Thursday’s Thoughts on #Writing ~ How’s the View?

Image result for point-of-view memeI just read a piece on why your story should have two narrators. Nowhere in the piece did it discuss anything about point-of-view, which seemed kind of strange to me, but I didn’t write it, so who am I to judge? While I can see the benefits of sharing multiple character’s points of view with readers, and actually do so rather frequently in my own writing, I also think care needs to be taken to ensure the reader knows whose thoughts they’re reading at all times. (We’ve probably all read books where the author shifts viewpoint so many times that it’s like being inside the head of an overachiever at a Dissociative Identity Disorder conference.)

Image result for going on an adventure memeAll the above being said, I also think it’s important to consider the type of point-of-view you use in your writing. The first time I read a book written in first person, I found it oddly uncomfortable at first. “I” was doing so much! But in time I came to like it, and it seems to be gaining popularity.

I’ve only written one or two short stories in second person, and I’ve found that, while reading stories written in second person, it’s really a big hit or miss for me. Either I really like it, or I hate it.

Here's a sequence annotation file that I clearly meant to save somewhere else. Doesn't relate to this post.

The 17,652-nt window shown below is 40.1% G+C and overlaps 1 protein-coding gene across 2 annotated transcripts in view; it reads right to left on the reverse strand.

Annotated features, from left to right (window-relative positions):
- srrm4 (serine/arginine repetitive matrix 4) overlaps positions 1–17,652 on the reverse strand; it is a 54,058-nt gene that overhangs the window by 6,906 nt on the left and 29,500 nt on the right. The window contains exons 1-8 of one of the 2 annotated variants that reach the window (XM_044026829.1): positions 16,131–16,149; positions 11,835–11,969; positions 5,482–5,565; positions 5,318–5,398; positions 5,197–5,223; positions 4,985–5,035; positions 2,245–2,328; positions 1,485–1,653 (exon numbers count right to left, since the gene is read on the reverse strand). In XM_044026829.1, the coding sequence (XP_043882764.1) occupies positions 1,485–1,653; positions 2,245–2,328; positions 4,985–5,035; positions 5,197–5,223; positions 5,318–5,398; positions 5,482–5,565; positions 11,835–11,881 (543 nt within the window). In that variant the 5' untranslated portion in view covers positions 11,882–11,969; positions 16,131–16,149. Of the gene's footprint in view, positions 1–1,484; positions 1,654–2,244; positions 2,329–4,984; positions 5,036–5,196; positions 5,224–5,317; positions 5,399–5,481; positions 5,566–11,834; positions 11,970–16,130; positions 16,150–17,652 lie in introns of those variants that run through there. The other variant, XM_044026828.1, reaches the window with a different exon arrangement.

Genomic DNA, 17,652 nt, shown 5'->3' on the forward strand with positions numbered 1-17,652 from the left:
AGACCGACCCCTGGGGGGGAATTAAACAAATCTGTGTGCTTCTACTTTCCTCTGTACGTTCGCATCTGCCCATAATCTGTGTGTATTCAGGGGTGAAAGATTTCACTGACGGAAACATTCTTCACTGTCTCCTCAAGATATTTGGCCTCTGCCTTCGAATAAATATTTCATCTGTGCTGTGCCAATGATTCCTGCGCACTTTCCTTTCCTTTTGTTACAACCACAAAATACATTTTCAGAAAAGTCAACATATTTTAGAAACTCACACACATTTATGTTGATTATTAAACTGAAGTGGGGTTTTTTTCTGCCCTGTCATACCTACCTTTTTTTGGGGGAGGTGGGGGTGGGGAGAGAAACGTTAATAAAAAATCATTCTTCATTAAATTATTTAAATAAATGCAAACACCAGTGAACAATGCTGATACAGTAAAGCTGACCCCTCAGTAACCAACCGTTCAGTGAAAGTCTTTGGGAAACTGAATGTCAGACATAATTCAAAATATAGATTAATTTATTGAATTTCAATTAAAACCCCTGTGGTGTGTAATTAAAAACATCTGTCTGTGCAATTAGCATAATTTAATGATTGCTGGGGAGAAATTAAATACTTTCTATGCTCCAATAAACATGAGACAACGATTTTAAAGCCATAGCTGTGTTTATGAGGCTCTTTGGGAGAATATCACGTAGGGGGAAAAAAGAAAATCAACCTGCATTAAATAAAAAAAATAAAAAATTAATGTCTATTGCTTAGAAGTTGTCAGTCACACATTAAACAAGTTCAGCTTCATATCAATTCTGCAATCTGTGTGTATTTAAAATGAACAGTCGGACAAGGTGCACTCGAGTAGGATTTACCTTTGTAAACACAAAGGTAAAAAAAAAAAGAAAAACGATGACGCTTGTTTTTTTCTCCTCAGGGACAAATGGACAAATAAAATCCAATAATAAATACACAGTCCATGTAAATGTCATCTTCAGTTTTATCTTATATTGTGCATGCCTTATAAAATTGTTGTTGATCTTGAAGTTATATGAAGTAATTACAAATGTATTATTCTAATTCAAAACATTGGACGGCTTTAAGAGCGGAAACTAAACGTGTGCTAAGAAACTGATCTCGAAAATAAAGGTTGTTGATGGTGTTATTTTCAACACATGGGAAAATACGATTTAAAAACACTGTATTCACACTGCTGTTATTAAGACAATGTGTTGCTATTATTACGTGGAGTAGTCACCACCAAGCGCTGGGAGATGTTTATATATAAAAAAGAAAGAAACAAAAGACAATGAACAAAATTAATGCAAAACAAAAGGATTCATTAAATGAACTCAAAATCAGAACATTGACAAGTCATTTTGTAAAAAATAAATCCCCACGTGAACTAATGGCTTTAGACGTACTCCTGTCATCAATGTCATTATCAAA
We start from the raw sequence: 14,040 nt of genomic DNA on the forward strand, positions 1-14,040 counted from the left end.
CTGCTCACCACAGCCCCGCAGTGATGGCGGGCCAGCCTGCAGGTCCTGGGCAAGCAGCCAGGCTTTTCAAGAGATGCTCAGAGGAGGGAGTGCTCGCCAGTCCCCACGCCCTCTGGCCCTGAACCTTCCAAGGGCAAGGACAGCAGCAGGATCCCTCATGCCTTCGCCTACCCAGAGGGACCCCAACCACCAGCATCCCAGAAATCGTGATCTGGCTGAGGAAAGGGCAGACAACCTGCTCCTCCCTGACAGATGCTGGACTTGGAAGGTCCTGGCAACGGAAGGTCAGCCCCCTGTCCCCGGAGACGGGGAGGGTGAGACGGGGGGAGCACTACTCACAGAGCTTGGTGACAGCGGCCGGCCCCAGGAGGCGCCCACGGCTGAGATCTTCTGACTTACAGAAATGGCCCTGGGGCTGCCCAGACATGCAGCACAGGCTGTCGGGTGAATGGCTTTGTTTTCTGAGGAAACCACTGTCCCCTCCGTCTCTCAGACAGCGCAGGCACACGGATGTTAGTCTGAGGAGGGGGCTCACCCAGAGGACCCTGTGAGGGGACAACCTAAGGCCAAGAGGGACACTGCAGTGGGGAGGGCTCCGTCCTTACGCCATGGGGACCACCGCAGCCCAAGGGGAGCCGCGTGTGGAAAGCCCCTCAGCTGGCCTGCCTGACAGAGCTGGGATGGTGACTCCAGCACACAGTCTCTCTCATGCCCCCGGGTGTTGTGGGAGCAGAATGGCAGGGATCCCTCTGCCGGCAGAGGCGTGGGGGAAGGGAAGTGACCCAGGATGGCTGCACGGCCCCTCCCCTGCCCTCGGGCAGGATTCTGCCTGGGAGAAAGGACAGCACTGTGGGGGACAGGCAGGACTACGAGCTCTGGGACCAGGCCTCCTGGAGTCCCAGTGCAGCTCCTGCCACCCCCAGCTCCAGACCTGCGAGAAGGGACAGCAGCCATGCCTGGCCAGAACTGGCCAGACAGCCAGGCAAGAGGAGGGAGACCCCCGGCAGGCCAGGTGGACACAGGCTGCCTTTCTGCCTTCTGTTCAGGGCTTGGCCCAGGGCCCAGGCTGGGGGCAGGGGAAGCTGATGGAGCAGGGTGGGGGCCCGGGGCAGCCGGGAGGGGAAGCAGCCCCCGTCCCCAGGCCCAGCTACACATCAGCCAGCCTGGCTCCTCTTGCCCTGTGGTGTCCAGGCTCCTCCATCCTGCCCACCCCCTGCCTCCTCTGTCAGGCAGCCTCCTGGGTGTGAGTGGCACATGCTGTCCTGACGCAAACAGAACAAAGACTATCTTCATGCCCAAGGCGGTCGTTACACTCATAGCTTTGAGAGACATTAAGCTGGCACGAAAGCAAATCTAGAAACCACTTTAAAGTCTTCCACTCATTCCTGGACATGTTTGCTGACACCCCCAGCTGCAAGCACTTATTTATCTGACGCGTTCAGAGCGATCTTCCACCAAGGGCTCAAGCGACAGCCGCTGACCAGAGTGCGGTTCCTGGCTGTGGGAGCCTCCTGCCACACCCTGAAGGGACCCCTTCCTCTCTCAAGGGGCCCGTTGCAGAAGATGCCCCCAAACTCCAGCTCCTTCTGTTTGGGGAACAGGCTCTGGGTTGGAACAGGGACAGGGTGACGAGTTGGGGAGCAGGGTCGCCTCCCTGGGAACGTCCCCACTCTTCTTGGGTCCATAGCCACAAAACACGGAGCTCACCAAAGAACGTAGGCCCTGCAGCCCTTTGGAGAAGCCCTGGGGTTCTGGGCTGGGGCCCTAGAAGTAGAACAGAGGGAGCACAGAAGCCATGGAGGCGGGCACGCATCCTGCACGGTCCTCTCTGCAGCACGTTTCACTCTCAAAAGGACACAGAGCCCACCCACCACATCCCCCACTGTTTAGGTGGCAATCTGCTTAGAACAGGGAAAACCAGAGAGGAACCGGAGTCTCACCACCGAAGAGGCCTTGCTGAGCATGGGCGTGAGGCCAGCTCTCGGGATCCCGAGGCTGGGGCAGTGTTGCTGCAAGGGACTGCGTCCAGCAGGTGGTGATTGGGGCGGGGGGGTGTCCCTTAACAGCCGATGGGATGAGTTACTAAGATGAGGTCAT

Image result for writer's point of view memeThird person limited seems to be the most commonly used form. It’s the good, old, safe, warm blanket of reading (or writing) from a character’s viewpoint without getting too intimate with the character too fast. We’re (readers) ‘watching’ more than ‘doing’. We know what the narrator wants us to know, little they don’t want us to know, and are left to draw our own conclusions.

Image result for chaos memeThird person omniscient would seem an easy solution to the ‘at least two narrators’ article I read, except that, as I said above, special care needs to be taken so that readers know what thought is attributed to what character. I get very frustrated when, as a reader, I have to read a sentence or paragraph multiple times to try to figure out which character’s viewpoint it is. I get even more frustrated when I still can’t figure it out after multiple readings – sometimes the author just doesn’t let you know, and while I can understand that sometimes this is done as a literary device to aid the plot, more times than not it’s just carelessness.

Then there’s unreliable narrators . . . I won’t get started on that. I’ll just say, when done properly, I enjoy it very much.

Image result for point-of-view memeWhat do you think? Do you think one point-of-view works better for different types of plots than others? Are you more comfortable writing (or reading) one type over the other? Have you noticed a trend in the point-of-view used that correlates to the amount of enjoyment or satisfaction you feel writing or reading? Does your work just instinctively choose one when you start writing, or do you try out different points-of-view until you find what works best for the piece? Inquiring minds want to know . . . 🙂

 

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